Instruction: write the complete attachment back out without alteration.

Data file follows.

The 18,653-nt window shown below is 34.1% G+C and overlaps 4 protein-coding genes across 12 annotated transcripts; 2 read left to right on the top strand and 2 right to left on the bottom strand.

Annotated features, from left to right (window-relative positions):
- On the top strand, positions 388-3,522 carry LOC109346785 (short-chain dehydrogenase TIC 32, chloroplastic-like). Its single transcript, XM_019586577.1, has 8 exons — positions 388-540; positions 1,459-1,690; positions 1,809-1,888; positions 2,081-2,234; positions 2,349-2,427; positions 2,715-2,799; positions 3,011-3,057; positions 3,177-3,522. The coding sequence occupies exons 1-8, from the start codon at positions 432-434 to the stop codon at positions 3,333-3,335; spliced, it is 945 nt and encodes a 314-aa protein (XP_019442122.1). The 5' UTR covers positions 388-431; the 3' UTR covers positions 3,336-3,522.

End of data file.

The 18,653-nt window shown below is 34.1% G+C and overlaps 4 protein-coding genes across 12 annotated transcripts; 2 read left to right on the top strand and 2 right to left on the bottom strand.

Annotated features, from left to right (window-relative positions):
- On the top strand, positions 388-3,522 carry LOC109346785 (short-chain dehydrogenase TIC 32, chloroplastic-like). Its single transcript, XM_019586577.1, has 8 exons — positions 388-540; positions 1,459-1,690; positions 1,809-1,888; positions 2,081-2,234; positions 2,349-2,427; positions 2,715-2,799; positions 3,011-3,057; positions 3,177-3,522. The coding sequence occupies exons 1-8, from the start codon at positions 432-434 to the stop codon at positions 3,333-3,335; spliced, it is 945 nt and encodes a 314-aa protein (XP_019442122.1). The 5' UTR covers positions 388-431; the 3' UTR covers positions 3,336-3,522.